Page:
This discussion will focus on liability and workers’ compensation coverage issues for injured employees involved in bridge maintenance, repair, construction, and demolition. The discussion will be broken down into two parts. Part one will cover maintenance, service, and repair work on an existing, in-use highway or rail bridge. Part two will cover new bridge construction or bridge demolition over navigable waters.
In each of the sections, we will cover bridge issues as they relate to the following categories:
- Longshore Act Situs
- Longshore Act Status
- State Act
- Maritime Employers Liability (MEL)
Part One: Completed, In-Use Bridges
Longshore Act Situs
The Longshore Act was extensively amended in 1972, in part to extend coverage landward for certain maritime employees. The pre-Amendment coverage provision, section 903(a), stated, “Compensation shall be payable under this chapter in respect of disability or death of an employee, but only if the disability or death results from an injury occurring upon the navigable waters of the United States (including any dry dock) …”.
Workers were covered by the Longshore Act only if they worked “upon” the navigable waters of the U.S. or on a dry dock. This was a situs test only. There was no “status” requirement for coverage before the 1972 Amendments.
The current version of section 903(a) states, “… compensation shall be payable under this Act in respect of disability or death of an employee, but only if the disability or death results from an injury occurring upon the navigable waters of the United States (including any adjoining pier, wharf, dry dock, terminal, building way, marine railway, or other adjoining area customarily used by an employer in loading, unloading, repairing, dismantling, or building a vessel).”
In neither version of section 903(a) are bridges mentioned. Completed bridges were not included in the amended section 903(a) when certain locations were enumerated as covered sites. Bridges are not “enumerated sites”.
Can a bridge be a covered Longshore Act situs other than as an enumerated site? The courts generally, but of course not always, cite the U.S. Supreme Court’s decision in Nacirema Operating Co. v. Johnson 396 U.S. 212 (1969) for the principle that completed bridges are extensions of land and are not covered sites.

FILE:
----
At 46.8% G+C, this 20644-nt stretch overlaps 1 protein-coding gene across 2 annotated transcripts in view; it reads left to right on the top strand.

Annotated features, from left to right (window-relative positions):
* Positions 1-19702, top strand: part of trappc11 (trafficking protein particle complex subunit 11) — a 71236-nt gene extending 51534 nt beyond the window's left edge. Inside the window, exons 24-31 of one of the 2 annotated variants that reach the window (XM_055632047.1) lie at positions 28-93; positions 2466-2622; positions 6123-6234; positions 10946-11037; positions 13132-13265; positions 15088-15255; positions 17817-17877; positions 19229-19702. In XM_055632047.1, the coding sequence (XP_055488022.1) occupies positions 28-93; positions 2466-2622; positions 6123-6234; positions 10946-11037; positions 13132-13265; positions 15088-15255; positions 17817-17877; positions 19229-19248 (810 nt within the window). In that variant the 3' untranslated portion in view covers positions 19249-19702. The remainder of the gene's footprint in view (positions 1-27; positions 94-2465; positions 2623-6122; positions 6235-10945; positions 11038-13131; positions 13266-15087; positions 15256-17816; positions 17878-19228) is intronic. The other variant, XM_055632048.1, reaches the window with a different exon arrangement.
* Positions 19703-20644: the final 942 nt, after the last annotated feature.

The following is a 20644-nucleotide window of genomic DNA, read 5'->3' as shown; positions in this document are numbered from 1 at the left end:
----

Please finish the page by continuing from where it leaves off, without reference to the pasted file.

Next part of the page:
In most cases, these workers on completed bridges will be covered by state act workers’ compensation laws. But this is the Longshore Act, so there are always qualifications and conditions. Keep reading if there are any vessels involved in the job or if the work is designed to aid the flow of maritime commerce.
Longshore Act Status
We recognize that work on completed bridges usually does not meet situs. What about status? Of course, if the worker does not meet situs, the status discussion is academic since you must meet situs and status for coverage.
The conventional (but not unanimous) view is that work on completed bridges is land-based and is not “maritime” employment; these bridge workers do not meet status for Longshore Act coverage. But, again, be alert for any conditions that may implicate Longshore Act coverage, such as vessels involved, work “upon” the navigable waters, or relationship to maritime commerce.
General principle – work servicing, repairing and maintaining completed, in-use bridges is most likely covered by state act workers’ compensation laws, absent “maritime” circumstances.
Maritime Employers Liability (MEL)
Any time vessels are involved in a project, you must be alert to possible liability under the Jones Act and the General Maritime Law (GML) for workers who can establish vessel crewmember status. We’ll discuss below how the expanded definitions of “vessel” and “crewmember” have affected all areas of marine construction.
Part Two: New Bridge Construction or Bridge Demolition
This discussion is more complicated. We are no longer talking about a complete, in-use bridge. We are dealing with incomplete sections being built out from land and possibly with sections being built out over the water.
Longshore Act Situs
We are no longer discussing completed bridges. In fact, we are no longer discussing bridges or bridge workers at all. Instead, we are discussing situs for “maritime” construction workers. These workers will typically be working from vessels, from land, from temporary structures such as trestles and scaffolds, and from sections of the incomplete projects over the water.